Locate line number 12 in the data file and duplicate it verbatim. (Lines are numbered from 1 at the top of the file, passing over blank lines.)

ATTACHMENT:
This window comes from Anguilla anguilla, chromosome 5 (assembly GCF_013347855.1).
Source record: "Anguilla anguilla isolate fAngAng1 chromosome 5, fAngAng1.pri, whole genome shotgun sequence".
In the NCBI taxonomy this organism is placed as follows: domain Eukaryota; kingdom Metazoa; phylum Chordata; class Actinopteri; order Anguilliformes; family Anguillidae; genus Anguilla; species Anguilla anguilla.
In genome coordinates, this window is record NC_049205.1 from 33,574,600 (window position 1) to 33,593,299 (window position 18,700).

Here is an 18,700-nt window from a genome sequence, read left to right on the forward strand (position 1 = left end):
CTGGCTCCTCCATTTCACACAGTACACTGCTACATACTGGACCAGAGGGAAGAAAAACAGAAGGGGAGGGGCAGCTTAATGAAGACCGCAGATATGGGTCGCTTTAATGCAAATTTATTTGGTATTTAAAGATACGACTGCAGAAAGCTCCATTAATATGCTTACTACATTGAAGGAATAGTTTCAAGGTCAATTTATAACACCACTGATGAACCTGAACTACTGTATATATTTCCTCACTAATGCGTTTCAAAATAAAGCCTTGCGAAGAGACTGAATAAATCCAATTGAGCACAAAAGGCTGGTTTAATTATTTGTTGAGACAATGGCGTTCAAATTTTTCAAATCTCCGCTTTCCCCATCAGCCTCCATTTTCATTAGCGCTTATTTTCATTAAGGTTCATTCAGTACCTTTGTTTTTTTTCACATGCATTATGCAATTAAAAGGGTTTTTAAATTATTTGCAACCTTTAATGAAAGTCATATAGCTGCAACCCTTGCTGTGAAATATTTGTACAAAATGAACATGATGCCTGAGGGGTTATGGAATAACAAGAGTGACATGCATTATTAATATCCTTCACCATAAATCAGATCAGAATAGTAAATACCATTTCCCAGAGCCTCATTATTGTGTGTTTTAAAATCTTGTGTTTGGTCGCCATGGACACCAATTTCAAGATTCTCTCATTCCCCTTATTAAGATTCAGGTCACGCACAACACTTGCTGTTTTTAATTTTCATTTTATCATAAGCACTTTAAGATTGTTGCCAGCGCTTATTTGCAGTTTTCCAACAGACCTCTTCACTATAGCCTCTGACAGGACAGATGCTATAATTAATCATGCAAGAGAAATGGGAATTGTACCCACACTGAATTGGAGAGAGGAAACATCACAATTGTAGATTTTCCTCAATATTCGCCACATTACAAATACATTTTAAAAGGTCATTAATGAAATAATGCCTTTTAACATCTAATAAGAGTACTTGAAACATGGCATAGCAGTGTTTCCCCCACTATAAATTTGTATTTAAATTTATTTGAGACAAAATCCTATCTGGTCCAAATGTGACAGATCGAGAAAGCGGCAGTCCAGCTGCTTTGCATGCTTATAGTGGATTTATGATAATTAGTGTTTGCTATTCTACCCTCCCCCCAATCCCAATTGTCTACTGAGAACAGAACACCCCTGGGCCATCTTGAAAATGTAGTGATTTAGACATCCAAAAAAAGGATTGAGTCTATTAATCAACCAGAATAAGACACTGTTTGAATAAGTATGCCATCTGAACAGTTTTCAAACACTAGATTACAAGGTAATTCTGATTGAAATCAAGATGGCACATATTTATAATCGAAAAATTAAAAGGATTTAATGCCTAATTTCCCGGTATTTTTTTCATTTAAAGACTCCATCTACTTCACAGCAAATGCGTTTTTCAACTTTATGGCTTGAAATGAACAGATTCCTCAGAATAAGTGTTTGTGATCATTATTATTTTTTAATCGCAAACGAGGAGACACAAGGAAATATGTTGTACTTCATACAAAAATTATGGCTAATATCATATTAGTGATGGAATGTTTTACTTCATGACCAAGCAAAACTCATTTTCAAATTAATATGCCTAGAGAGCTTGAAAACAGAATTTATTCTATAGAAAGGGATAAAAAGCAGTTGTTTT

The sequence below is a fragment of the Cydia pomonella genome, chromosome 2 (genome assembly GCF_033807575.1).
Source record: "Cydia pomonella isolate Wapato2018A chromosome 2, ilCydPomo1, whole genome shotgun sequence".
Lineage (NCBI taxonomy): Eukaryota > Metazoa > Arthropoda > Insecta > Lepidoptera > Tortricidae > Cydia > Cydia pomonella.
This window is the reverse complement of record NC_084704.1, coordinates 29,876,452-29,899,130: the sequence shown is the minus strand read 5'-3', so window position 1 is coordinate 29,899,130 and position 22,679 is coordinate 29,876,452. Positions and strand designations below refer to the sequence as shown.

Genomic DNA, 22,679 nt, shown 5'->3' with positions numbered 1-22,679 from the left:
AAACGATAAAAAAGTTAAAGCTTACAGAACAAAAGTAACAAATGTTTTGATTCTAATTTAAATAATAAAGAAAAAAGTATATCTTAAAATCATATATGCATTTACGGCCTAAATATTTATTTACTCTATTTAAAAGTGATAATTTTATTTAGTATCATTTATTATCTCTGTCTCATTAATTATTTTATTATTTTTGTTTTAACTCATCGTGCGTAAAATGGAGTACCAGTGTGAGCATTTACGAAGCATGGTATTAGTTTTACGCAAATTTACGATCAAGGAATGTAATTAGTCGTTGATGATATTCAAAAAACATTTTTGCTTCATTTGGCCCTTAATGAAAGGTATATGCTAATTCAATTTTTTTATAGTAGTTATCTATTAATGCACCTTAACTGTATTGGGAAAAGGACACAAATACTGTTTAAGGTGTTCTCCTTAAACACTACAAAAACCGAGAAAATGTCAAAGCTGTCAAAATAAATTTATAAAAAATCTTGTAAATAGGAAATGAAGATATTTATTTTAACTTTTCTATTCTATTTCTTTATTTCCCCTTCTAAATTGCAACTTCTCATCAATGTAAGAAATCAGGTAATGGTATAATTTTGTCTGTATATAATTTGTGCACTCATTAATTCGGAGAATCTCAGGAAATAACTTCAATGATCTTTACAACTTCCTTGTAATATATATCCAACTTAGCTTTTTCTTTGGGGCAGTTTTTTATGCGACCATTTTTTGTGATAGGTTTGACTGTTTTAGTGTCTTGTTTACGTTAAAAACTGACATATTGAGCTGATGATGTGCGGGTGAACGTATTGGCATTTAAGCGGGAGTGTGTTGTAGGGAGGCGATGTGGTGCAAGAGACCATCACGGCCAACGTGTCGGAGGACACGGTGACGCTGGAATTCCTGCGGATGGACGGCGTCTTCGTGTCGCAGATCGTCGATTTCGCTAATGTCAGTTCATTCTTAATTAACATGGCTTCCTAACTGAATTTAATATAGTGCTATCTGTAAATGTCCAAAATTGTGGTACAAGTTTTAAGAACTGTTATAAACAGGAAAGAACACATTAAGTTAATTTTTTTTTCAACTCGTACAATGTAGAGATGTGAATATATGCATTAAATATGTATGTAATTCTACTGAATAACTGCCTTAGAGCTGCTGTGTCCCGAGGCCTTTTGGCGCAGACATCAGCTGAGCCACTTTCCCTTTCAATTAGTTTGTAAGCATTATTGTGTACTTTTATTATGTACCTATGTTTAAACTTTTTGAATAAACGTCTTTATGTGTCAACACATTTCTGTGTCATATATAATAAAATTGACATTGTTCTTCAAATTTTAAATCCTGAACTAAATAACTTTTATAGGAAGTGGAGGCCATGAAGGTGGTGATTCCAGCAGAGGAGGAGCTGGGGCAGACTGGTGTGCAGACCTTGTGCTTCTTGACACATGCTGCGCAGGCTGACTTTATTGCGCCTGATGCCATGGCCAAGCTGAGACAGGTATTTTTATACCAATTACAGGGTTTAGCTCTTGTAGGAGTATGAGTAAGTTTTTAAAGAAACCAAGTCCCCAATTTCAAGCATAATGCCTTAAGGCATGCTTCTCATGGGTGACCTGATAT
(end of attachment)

AAACGATAAAAAAGTTAAAGCTTACAGAACAAAAGTAACAAATGTTTTGATTCTAATTTAAATAATAAAGAAAAAAGTATATCTTAAAATCATATATGCATTTACGGCCTAAATATTTATTTACTCTATTTAAAAGTGATAATTTTATTTAGTATCATTTATTATCTCTGTCTCATTAATTATTTTATTATTTTTGTTTTAACTCATCGTGCGTAAAATGGAGTACCAGTGTGAGCATTTACGAAGCATGGTATTAGTTTTACGCAAATTTACGATCAAGGAATGTAATTAGTCGTTGATGATATTCAAAAAACATTTTTGCTTCATTTGGCCCTTAATGAAAGGTATATGCTAATTCAATTTTTTTATAGTAGTTATCTATTAATGCACCTTAACTGTATTGGGAAAAGGACACAAATACTGTTTAAGGTGTTCTCCTTAAACACTACAAAAACCGAGAAAATGTCAAAGCTGTCAAAATAAATTTATAAAAAATCTTGTAAATAGGAAATGAAGATATTTATTTTAACTTTTCTATTCTATTTCTTTATTTCCCCTTCTAAATTGCAACTTCTCATCAATGTAAGAAATCAGGTAATGGTATAATTTTGTCTGTATATAATTTGTGCACTCATTAATTCGGAGAATCTCAGGAAATAACTTCAATGATCTTTACAACTTCCTTGTAATATATATCCAACTTAGCTTTTTCTTTGGGGCAGTTTTTTATGCGACCATTTTTTGTGATAGGTTTGACTGTTTTAGTGTCTTGTTTACGTTAAAAACTGACATATTGAGCTGATGATGTGCGGGTGAACGTATTGGCATTTAAGCGGGAGTGTGTTGTAGGGAGGCGATGTGGTGCAAGAGACCATCACGGCCAACGTGTCGGAGGACACGGTGACGCTGGAATTCCTGCGGATGGACGGCGTCTTCGTGTCGCAGATCGTCGATTTCGCTAATGTCAGTTCATTCTTAATTAACATGGCTTCCTAACTGAATTTAATATAGTGCTATCTGTAAATGTCCAAAATTGTGGTACAAGTTTTAAGAACTGTTATAAACAGGAAAGAACACATTAAGTTAATTTTTTTTTCAACTCGTACAATGTAGAGATGTGAATATATGCATTAAATATGTATGTAATTCTACTGAATAACTGCCTTAGAGCTGCTGTGTCCCGAGGCCTTTTGGCGCAGACATCAGCTGAGCCACTTTCCCTTTCAATTAGTTTGTAAGCATTATTGTGTACTTTTATTATGTACCTATGTTTAAACTTTTTGAATAAACGTCTTTATGTGTCAACACATTTCTGTGTCATATATAATAAAATTGACATTGTTCTTCAAATTTTAAATCCTGAACTAAATAACTTTTATAGGAAGTGGAGGCCATGAAGGTGGTGATTCCAGCAGAGGAGGAGCTGGGGCAGACTGGTGTGCAGACCTTGTGCTTCTTGACACATGCTGCGCAGGCTGACTTTATTGCGCCTGATGCCATGGCCAAGCTGAGACAGGTATTTTTATACCAATTACAGGGTTTAGCTCTTGTAGGAGTATGAGTAAGTTTTTAAAGAAACCAAGTCCCCAATTTCAAGCATAATGCCTTAAGGCATGCTTCTCATGGGTGACCTGATAT